Whether you like it or not, Elon Musk and the Twitter acquisition have dominated the conversation for the past six months. Since the billionaire’s purchase of the microblogging service precisely 5 months ago, a lot has occurred. In reality, Musk paid $44 billion for Twitter after months of haggling, but the business is now only worth $20 billion, or less than half of the original cost. Do you have any questions about the previous five months? The response, obviously, is a lot.

Quick recap

Elon Musk Moves Swiftly to Put Imprint on Twitter After Taking Control - WSJ

On October 27, 2022, Musk purchased Twitter. Shortly after, he took over as CEO, succeeding Parag Agrawal. Along with Agrawal, the tycoon dismissed a number of high-ranking officials, including Vijaya Gadde, a former chief legal officer, and others. Musk, the CEO of Twitter and owner of four other businesses, plans to leave his post by the end of the year. Already, he is searching for a replacement Twitter CEO. Musk is adamant that the incoming CEO won’t have complete authority, though. He will still be in charge of the programme and server departments. “I will resign as CEO as soon as I find someone foolish enough to take the job! After that, I will just run the software & servers teams,” Musk wrote in one of his previous tweets.

The events of the past five months have completely altered Twitter’s course, regardless of what transpires at the end of the year or whether Musk decides to step down as CEO of the company. In recent months, the company’s worth has decreased by more than half, from $44 billion to $20 billion, which is probably not what Musk intended. But given the circumstances, Twitter is now valued at $20 billion despite eliminating thousands of positions, selling office equipment, terminating janitors, launching the Blue membership, etc.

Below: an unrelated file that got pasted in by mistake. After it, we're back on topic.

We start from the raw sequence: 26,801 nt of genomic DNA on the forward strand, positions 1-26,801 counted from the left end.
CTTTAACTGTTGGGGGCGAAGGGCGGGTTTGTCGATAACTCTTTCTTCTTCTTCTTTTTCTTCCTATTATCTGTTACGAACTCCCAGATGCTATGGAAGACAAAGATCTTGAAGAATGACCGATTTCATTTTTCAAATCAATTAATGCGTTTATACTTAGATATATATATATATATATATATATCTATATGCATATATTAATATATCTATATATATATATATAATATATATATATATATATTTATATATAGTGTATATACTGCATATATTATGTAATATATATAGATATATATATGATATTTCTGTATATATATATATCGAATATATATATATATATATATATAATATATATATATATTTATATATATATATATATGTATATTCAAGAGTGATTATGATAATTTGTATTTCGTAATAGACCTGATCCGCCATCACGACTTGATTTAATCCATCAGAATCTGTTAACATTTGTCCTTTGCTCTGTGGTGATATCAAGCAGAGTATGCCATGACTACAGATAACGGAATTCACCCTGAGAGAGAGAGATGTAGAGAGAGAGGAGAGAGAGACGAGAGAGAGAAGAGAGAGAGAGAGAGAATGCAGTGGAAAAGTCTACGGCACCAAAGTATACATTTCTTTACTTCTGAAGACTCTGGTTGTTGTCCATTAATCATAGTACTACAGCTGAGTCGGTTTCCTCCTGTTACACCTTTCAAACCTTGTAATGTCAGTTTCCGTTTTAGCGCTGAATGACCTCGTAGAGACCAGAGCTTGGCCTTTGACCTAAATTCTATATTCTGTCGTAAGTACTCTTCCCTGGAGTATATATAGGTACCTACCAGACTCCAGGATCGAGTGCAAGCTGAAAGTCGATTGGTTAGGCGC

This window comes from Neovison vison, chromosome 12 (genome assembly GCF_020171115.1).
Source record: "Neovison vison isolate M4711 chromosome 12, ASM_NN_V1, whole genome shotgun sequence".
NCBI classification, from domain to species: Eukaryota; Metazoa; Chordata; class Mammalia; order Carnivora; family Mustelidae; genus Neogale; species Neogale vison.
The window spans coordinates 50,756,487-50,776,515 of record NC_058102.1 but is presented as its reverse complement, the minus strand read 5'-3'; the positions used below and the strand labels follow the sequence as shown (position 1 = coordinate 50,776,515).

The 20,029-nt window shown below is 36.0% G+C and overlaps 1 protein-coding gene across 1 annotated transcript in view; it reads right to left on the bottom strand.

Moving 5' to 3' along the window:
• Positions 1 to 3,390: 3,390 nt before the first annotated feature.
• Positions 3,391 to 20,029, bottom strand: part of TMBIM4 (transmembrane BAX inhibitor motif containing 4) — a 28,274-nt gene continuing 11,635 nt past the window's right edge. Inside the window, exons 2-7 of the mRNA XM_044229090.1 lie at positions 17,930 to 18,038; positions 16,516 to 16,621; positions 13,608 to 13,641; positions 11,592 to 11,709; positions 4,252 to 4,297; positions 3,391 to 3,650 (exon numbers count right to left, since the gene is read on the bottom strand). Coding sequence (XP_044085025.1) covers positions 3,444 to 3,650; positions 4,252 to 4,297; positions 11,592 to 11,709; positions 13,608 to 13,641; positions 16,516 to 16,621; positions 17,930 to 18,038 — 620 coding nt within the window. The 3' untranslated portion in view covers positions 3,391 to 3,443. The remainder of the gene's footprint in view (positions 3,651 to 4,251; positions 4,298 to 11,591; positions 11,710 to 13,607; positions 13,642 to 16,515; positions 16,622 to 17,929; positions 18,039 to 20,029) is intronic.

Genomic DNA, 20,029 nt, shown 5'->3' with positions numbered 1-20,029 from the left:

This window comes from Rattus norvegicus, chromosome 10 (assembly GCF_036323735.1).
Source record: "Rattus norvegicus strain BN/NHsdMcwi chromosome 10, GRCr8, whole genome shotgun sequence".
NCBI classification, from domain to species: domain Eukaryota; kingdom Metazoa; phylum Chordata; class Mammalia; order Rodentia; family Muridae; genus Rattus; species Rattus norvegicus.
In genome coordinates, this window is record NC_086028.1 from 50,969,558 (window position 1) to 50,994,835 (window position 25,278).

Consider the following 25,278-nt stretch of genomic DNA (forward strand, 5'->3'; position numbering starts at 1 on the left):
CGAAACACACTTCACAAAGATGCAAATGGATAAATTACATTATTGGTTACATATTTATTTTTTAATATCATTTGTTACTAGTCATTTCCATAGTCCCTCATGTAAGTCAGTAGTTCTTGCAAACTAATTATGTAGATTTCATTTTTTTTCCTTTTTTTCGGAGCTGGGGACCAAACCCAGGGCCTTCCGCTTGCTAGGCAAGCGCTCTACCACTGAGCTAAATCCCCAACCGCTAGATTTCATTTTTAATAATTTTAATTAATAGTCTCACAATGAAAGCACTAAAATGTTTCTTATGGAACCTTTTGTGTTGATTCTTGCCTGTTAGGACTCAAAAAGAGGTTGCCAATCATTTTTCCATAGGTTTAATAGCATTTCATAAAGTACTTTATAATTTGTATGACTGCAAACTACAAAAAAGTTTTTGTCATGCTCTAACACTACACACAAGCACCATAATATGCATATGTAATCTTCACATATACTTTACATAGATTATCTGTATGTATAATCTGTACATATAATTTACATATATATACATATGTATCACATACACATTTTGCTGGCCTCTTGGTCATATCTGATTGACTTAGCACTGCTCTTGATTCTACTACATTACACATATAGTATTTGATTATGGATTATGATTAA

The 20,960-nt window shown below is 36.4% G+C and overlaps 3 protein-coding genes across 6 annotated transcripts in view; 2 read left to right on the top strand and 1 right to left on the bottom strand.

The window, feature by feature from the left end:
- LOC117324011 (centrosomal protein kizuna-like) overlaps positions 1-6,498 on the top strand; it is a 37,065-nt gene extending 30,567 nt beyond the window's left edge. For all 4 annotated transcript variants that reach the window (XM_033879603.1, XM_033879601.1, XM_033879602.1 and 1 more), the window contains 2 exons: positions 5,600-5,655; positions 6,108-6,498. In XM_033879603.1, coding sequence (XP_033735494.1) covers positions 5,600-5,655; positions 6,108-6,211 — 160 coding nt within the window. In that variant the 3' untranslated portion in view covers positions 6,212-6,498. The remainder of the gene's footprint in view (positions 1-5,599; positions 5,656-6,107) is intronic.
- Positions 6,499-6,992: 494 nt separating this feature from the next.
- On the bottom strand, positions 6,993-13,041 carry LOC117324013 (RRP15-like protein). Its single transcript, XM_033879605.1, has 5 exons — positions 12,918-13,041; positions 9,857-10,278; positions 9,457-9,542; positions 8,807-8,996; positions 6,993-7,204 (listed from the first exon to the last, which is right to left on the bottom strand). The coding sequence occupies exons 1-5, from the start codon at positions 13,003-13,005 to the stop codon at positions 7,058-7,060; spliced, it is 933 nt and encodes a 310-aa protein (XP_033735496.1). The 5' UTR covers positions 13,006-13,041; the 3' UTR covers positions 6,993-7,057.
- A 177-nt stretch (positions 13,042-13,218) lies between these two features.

The fact that marketers have shrunk back is one of the main causes for Twitter’s worth to have fallen in half. According to reports, more than half of the top 1,000 marketers on Twitter in September reportedly ceased using the service in the first few weeks of January. Around 625 of the top 1,000 Twitter marketers, including well-known companies like Coca-Cola, Unilever, Jeep, Wells Fargo, and Merck, had stopped using the platform as of January, according to a CNN story. Musk is making every effort to rebuild Twitter and attract marketers back to the site. Musk also praised advertisers for coming back to the site in December of last year.

Despite the fact that some marketers are returning, more than half have removed their ads from the site. Musk let go more than half of the staff, including hundreds of people from India, to make up for the loss. The tycoon also stopped paying rent in some sites as part of cost-cutting measures and began auctioning off cooking and workplace equipment. So much so that Musk also ended Twitter’s complimentary lunch/food program, which co-founder Jack Dorsey had instituted.

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